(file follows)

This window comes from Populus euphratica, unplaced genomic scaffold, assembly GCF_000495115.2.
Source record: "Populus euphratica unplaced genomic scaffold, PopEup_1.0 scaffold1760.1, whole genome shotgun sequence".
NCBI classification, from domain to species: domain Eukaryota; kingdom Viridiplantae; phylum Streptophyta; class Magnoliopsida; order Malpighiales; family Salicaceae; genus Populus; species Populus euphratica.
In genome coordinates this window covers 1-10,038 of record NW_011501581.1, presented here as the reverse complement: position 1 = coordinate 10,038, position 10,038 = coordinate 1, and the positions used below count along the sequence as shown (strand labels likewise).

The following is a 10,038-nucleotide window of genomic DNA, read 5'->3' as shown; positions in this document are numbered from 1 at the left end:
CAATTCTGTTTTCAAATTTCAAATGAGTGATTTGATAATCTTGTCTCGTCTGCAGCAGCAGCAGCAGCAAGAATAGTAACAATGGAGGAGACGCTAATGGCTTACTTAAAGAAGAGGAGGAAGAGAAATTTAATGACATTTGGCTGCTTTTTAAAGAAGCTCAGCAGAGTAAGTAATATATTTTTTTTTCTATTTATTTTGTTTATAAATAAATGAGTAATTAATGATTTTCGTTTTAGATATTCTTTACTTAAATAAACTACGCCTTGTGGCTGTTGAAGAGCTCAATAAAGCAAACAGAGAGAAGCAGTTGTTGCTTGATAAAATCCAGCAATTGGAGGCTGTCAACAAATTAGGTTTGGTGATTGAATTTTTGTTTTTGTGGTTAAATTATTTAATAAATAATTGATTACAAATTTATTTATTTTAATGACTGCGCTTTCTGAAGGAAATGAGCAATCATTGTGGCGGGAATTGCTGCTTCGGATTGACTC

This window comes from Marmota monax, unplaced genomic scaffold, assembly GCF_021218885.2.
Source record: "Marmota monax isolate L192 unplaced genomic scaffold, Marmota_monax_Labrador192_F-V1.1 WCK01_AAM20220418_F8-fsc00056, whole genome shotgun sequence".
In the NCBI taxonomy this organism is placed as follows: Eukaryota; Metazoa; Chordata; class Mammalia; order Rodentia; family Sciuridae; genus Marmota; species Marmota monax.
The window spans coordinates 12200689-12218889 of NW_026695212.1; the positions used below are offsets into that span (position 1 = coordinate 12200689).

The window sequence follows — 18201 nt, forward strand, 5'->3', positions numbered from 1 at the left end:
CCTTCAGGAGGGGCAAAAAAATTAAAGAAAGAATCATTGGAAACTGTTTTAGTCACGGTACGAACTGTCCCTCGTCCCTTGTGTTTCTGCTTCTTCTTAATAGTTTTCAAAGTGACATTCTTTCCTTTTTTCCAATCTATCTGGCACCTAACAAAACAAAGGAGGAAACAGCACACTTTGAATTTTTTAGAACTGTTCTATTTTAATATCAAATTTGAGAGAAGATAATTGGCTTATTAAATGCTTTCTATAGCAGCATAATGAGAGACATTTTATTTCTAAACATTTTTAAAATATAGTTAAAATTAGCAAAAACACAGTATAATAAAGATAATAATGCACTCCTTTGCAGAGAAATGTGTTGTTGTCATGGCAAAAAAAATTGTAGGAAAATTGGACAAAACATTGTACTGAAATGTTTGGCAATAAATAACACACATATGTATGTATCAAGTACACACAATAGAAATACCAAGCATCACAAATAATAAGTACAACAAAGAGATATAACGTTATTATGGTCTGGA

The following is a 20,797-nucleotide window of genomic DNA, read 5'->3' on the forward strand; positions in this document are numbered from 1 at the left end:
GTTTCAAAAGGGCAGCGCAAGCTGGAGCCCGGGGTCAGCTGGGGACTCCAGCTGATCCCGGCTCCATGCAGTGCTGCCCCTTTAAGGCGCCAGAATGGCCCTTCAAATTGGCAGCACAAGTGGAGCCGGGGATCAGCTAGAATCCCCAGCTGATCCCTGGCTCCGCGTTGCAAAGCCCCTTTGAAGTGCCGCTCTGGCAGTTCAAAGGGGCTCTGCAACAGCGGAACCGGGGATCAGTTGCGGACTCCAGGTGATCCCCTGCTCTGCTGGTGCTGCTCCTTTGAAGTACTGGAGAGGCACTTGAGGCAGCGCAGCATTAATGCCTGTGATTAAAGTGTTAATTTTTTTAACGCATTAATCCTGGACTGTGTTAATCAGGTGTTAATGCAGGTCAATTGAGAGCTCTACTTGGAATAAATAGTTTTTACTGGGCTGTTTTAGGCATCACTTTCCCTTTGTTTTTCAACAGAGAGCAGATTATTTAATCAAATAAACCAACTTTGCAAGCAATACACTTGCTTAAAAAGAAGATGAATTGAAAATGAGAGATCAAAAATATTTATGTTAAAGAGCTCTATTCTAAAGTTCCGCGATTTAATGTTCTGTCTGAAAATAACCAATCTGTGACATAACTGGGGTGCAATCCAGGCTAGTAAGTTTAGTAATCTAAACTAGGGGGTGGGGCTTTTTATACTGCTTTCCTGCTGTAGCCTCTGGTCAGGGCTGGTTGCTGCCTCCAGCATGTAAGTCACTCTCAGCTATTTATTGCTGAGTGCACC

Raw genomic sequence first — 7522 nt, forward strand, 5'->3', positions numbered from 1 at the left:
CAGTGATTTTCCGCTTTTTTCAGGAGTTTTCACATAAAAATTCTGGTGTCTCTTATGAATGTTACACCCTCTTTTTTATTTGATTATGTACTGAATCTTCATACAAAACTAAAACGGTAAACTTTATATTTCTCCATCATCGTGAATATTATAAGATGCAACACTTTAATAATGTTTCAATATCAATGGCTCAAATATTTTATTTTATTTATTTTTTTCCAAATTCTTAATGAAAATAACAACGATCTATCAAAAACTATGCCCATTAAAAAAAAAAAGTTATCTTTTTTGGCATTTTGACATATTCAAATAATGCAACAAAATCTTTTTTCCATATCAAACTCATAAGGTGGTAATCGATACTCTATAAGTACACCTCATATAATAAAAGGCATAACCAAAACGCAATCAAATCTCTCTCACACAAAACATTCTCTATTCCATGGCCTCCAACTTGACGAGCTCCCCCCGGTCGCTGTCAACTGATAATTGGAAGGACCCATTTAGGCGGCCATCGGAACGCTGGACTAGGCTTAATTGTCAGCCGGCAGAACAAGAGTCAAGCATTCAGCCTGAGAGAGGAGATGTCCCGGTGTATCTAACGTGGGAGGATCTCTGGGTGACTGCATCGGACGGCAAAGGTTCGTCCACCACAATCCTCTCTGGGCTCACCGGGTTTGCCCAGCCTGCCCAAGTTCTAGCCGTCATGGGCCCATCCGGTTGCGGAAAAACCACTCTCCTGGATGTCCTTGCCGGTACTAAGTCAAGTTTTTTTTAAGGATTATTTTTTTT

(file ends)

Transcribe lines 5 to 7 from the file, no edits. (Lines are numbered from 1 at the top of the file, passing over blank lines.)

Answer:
The following is a 10,038-nucleotide window of genomic DNA, read 5'->3' as shown; positions in this document are numbered from 1 at the left end:
CAATTCTGTTTTCAAATTTCAAATGAGTGATTTGATAATCTTGTCTCGTCTGCAGCAGCAGCAGCAGCAAGAATAGTAACAATGGAGGAGACGCTAATGGCTTACTTAAAGAAGAGGAGGAAGAGAAATTTAATGACATTTGGCTGCTTTTTAAAGAAGCTCAGCAGAGTAAGTAATATATTTTTTTTTCTATTTATTTTGTTTATAAATAAATGAGTAATTAATGATTTTCGTTTTAGATATTCTTTACTTAAATAAACTACGCCTTGTGGCTGTTGAAGAGCTCAATAAAGCAAACAGAGAGAAGCAGTTGTTGCTTGATAAAATCCAGCAATTGGAGGCTGTCAACAAATTAGGTTTGGTGATTGAATTTTTGTTTTTGTGGTTAAATTATTTAATAAATAATTGATTACAAATTTATTTATTTTAATGACTGCGCTTTCTGAAGGAAATGAGCAATCATTGTGGCGGGAATTGCTGCTTCGGATTGACTC

This window comes from Marmota monax, unplaced genomic scaffold, assembly GCF_021218885.2.